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How To Help During Covid-19

Apr 10, 2020 By Devin Collins
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In the last month, the coronavirus pandemic has sent markets crashing, healthcare providers scrambling, and forced mass business closures across the globe. Between skyrocketing unemployment rates and medical supply shortages, thousands of people are now struggling to obtain essential services and resources. And while stay-at-home mandates and self-isolation are two of the best ways to prevent further transmission of the virus, it’s easy to feel helpless while stuck at home. The good news is that if you’re able to, there are several ways to help those in need. Here’s how you can give back to your community and support those most affected by Covid-19:

Reach out to at-risk neighbors

While Covid-19 can affect anyone at any age, those who are over 65 or are immunocompromised are at higher risk of becoming critically ill from the virus. If you are healthy and in a lower-risk age group, consider reaching out to these neighbors and offering to help with things like grocery shopping, prescription pick up, or meal deliveries. You can protect them from potential germs by leaving these items outside their front door. If they have everything they need, try calling or texting just to check in every so often, as self-isolation can be particularly lonely. If you feel comfortable, you can even stand outside their door and chat as long as you stay at least 6 feet apart.

Support local restaurants and businesses

Several restaurants and stores have been forced to close physical, in-person operations, as well as cut staff because of Covid-19. You can help keep these places afloat by ordering takeout, delivery, or even purchasing gift cards. To reduce your risk of Covid-19 exposure when ordering food, you can request your delivery person leave your order outside the door. Just be sure to wash your hands after emptying the contents of the bag and before eating. Several nonprofits and organizations, like the Restaurant Worker’s Community Foundation, as well as the National Restaurant Association Education Foundation, have even established funds to help restaurant employees who have been laid off during this time. The James Beard Foundation is also offering microgrants to independent food and beverage businesses who are experiencing hardship.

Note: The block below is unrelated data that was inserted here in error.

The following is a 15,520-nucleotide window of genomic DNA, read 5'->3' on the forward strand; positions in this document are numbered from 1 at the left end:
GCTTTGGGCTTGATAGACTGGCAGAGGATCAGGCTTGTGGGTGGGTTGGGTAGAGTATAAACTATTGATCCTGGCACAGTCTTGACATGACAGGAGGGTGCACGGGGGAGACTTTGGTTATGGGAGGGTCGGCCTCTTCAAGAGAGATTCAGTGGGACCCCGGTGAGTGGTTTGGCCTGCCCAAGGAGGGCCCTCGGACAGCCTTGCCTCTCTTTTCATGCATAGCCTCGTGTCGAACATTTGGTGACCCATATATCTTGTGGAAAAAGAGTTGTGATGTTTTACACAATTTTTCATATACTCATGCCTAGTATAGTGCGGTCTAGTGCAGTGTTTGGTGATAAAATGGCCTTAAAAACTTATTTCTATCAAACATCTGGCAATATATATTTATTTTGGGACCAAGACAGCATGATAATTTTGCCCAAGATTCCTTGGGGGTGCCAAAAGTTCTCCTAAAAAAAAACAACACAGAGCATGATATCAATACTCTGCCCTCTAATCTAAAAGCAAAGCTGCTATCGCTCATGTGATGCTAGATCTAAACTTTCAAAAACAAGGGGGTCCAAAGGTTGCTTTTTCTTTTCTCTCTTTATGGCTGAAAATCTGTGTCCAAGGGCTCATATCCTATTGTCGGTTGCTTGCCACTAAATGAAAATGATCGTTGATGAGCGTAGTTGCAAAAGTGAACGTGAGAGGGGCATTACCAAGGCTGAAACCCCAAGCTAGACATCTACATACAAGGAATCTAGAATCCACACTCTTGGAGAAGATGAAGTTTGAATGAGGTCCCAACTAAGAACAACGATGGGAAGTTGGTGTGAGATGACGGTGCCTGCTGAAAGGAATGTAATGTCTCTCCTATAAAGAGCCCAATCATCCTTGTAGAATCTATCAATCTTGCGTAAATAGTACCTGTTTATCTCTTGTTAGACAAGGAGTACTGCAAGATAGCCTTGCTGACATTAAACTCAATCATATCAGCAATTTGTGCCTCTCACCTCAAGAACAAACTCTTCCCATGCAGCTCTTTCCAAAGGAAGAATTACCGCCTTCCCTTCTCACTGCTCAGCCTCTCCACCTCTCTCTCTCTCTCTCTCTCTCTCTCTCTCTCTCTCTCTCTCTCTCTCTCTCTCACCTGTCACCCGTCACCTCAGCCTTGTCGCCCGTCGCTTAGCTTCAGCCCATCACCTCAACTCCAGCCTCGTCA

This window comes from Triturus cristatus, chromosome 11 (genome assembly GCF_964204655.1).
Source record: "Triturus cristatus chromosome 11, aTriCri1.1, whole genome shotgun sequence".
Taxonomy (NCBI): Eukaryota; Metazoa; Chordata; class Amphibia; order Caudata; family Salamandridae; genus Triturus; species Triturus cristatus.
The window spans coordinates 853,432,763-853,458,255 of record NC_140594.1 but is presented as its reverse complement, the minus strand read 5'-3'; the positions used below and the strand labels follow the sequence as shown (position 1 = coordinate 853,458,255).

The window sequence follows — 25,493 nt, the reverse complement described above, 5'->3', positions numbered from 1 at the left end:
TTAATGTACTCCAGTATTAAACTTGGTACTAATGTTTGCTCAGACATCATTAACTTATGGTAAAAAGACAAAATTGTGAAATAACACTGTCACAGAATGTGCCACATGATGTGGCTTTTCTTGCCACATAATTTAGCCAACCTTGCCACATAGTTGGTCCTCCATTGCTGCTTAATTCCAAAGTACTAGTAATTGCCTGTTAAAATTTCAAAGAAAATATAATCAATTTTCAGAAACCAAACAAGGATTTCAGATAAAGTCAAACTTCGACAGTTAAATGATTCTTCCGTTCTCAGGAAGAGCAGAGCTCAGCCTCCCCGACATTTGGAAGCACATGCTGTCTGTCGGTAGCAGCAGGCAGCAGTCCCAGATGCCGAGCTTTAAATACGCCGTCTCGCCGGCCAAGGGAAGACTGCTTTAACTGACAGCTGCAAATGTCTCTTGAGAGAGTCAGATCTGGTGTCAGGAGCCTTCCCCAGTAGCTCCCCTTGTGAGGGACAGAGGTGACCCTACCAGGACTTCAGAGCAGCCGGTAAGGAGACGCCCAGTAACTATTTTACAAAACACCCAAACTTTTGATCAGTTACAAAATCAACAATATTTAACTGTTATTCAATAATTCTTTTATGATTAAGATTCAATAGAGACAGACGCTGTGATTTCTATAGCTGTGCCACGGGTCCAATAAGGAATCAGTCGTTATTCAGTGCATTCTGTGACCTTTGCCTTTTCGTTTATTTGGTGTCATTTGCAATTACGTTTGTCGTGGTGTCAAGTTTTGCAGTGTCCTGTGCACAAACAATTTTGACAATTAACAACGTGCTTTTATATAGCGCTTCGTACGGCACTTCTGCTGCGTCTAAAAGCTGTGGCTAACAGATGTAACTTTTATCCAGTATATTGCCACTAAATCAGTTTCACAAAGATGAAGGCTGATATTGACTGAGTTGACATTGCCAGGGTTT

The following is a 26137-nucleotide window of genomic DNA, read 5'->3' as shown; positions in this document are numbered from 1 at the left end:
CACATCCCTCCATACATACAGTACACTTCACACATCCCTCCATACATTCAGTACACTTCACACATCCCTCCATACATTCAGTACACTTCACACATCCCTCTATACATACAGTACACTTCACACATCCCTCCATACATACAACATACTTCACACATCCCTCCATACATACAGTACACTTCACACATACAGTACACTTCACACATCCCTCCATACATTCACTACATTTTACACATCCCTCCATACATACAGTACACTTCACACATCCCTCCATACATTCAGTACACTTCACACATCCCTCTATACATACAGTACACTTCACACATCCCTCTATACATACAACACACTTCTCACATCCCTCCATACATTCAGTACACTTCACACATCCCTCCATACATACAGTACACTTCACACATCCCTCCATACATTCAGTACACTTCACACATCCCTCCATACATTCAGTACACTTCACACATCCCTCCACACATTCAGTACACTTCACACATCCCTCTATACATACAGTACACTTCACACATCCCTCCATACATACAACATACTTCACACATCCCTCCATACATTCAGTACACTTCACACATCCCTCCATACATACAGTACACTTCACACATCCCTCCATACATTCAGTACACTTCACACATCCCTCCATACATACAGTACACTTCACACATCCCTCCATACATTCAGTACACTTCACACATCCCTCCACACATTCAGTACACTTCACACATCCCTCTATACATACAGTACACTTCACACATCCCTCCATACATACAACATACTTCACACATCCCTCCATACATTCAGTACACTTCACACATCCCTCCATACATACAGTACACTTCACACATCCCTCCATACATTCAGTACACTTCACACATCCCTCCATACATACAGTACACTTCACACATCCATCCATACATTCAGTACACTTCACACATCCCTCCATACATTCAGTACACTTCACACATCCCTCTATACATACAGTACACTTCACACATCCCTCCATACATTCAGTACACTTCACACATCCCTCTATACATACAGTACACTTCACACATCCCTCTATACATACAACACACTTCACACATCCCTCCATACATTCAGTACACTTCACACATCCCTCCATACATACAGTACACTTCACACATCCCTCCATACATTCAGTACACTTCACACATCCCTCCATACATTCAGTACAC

Give blood

Due to the cancellation of several blood drives, the American Red Cross is experiencing a severe blood shortage. There is also concern that if the number of Covid-19 positive cases continues to rise, there will be far fewer donors. If you’re healthy, consider donating blood, platelets, or AB elite plasma in order to help ensure a stable community supply throughout the pandemic. The Red Cross has put extra precautions in place to enable social distancing while donating. You can find a list of places to donate blood here.

Donate plasma

Organizations like the Red Cross and the American Association of Blood Banks, as well as several hospital systems like Mount Sinai, are also looking for individuals who have fully recovered from Covid-19 to donate plasma. These individuals have antibodies in their plasma that can attack the virus and can be used to help current patients with serious or life-threatening infections. Such plasma therapy is still being evaluated as a treatment for Covid-19, though it has historically been used in the past to treat new viruses. For more information, see here.

Avoid panic buying